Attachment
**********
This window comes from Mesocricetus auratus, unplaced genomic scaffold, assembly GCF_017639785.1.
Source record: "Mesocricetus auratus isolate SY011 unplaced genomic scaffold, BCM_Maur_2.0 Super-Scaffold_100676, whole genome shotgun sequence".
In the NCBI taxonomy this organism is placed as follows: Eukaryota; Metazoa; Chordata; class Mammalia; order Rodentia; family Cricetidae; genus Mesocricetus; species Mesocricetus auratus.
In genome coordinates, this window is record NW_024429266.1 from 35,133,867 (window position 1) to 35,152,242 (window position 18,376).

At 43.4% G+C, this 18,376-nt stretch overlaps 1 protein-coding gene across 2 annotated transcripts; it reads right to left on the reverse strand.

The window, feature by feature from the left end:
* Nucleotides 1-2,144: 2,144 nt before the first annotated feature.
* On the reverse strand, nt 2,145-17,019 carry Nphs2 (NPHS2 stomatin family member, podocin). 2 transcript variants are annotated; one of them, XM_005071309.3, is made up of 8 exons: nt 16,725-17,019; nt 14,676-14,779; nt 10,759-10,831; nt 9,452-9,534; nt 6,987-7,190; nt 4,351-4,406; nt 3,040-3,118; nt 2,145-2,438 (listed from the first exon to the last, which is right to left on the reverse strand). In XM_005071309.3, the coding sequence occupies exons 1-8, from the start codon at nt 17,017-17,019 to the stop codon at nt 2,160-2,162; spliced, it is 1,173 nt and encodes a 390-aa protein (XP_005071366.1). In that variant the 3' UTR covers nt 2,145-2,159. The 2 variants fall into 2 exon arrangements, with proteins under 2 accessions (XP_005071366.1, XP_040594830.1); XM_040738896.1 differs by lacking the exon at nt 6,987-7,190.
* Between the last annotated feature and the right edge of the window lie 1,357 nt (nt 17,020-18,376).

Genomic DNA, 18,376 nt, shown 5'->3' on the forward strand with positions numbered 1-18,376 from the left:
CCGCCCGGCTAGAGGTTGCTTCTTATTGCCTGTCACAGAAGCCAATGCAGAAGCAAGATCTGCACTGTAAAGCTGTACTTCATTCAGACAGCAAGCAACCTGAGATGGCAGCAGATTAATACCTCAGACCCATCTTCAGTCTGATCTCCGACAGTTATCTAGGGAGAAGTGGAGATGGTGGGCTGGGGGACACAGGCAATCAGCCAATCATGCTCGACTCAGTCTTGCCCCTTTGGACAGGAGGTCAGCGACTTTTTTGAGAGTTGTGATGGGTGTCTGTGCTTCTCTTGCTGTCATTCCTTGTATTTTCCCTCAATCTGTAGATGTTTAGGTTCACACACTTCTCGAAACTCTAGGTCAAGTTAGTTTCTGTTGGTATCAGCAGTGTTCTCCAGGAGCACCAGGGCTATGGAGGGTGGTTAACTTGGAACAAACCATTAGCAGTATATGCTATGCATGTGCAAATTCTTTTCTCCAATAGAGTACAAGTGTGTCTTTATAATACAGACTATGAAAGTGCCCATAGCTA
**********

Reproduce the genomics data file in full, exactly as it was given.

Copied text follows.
This window comes from Mesocricetus auratus, unplaced genomic scaffold, assembly GCF_017639785.1.
Source record: "Mesocricetus auratus isolate SY011 unplaced genomic scaffold, BCM_Maur_2.0 Super-Scaffold_100676, whole genome shotgun sequence".
In the NCBI taxonomy this organism is placed as follows: Eukaryota; Metazoa; Chordata; class Mammalia; order Rodentia; family Cricetidae; genus Mesocricetus; species Mesocricetus auratus.
In genome coordinates, this window is record NW_024429266.1 from 35,133,867 (window position 1) to 35,152,242 (window position 18,376).

At 43.4% G+C, this 18,376-nt stretch overlaps 1 protein-coding gene across 2 annotated transcripts; it reads right to left on the reverse strand.

The window, feature by feature from the left end:
* Nucleotides 1-2,144: 2,144 nt before the first annotated feature.
* On the reverse strand, nt 2,145-17,019 carry Nphs2 (NPHS2 stomatin family member, podocin). 2 transcript variants are annotated; one of them, XM_005071309.3, is made up of 8 exons: nt 16,725-17,019; nt 14,676-14,779; nt 10,759-10,831; nt 9,452-9,534; nt 6,987-7,190; nt 4,351-4,406; nt 3,040-3,118; nt 2,145-2,438 (listed from the first exon to the last, which is right to left on the reverse strand). In XM_005071309.3, the coding sequence occupies exons 1-8, from the start codon at nt 17,017-17,019 to the stop codon at nt 2,160-2,162; spliced, it is 1,173 nt and encodes a 390-aa protein (XP_005071366.1). In that variant the 3' UTR covers nt 2,145-2,159. The 2 variants fall into 2 exon arrangements, with proteins under 2 accessions (XP_005071366.1, XP_040594830.1); XM_040738896.1 differs by lacking the exon at nt 6,987-7,190.
* Between the last annotated feature and the right edge of the window lie 1,357 nt (nt 17,020-18,376).

Genomic DNA, 18,376 nt, shown 5'->3' on the forward strand with positions numbered 1-18,376 from the left:
CCGCCCGGCTAGAGGTTGCTTCTTATTGCCTGTCACAGAAGCCAATGCAGAAGCAAGATCTGCACTGTAAAGCTGTACTTCATTCAGACAGCAAGCAACCTGAGATGGCAGCAGATTAATACCTCAGACCCATCTTCAGTCTGATCTCCGACAGTTATCTAGGGAGAAGTGGAGATGGTGGGCTGGGGGACACAGGCAATCAGCCAATCATGCTCGACTCAGTCTTGCCCCTTTGGACAGGAGGTCAGCGACTTTTTTGAGAGTTGTGATGGGTGTCTGTGCTTCTCTTGCTGTCATTCCTTGTATTTTCCCTCAATCTGTAGATGTTTAGGTTCACACACTTCTCGAAACTCTAGGTCAAGTTAGTTTCTGTTGGTATCAGCAGTGTTCTCCAGGAGCACCAGGGCTATGGAGGGTGGTTAACTTGGAACAAACCATTAGCAGTATATGCTATGCATGTGCAAATTCTTTTCTCCAATAGAGTACAAGTGTGTCTTTATAATACAGACTATGAAAGTGCCCATAGCTA